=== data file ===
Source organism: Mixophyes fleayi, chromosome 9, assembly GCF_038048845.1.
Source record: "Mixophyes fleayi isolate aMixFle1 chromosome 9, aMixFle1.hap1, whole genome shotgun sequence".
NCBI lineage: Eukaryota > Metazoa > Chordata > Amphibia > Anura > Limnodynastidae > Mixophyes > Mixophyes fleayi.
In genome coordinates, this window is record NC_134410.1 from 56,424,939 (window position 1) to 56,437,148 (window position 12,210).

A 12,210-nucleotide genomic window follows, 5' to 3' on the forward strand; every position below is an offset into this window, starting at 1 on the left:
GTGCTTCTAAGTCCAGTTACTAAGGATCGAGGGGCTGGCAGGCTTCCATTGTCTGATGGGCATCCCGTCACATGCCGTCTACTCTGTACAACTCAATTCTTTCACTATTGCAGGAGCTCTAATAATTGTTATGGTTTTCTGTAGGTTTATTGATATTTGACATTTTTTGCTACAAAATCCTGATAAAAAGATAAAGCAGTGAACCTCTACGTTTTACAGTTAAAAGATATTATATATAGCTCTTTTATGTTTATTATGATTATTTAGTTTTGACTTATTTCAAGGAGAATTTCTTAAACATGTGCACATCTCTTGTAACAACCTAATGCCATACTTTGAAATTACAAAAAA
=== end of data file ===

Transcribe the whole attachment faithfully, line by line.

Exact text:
Source organism: Mixophyes fleayi, chromosome 9, assembly GCF_038048845.1.
Source record: "Mixophyes fleayi isolate aMixFle1 chromosome 9, aMixFle1.hap1, whole genome shotgun sequence".
NCBI lineage: Eukaryota > Metazoa > Chordata > Amphibia > Anura > Limnodynastidae > Mixophyes > Mixophyes fleayi.
In genome coordinates, this window is record NC_134410.1 from 56,424,939 (window position 1) to 56,437,148 (window position 12,210).

A 12,210-nucleotide genomic window follows, 5' to 3' on the forward strand; every position below is an offset into this window, starting at 1 on the left:
GTGCTTCTAAGTCCAGTTACTAAGGATCGAGGGGCTGGCAGGCTTCCATTGTCTGATGGGCATCCCGTCACATGCCGTCTACTCTGTACAACTCAATTCTTTCACTATTGCAGGAGCTCTAATAATTGTTATGGTTTTCTGTAGGTTTATTGATATTTGACATTTTTTGCTACAAAATCCTGATAAAAAGATAAAGCAGTGAACCTCTACGTTTTACAGTTAAAAGATATTATATATAGCTCTTTTATGTTTATTATGATTATTTAGTTTTGACTTATTTCAAGGAGAATTTCTTAAACATGTGCACATCTCTTGTAACAACCTAATGCCATACTTTGAAATTACAAAAAA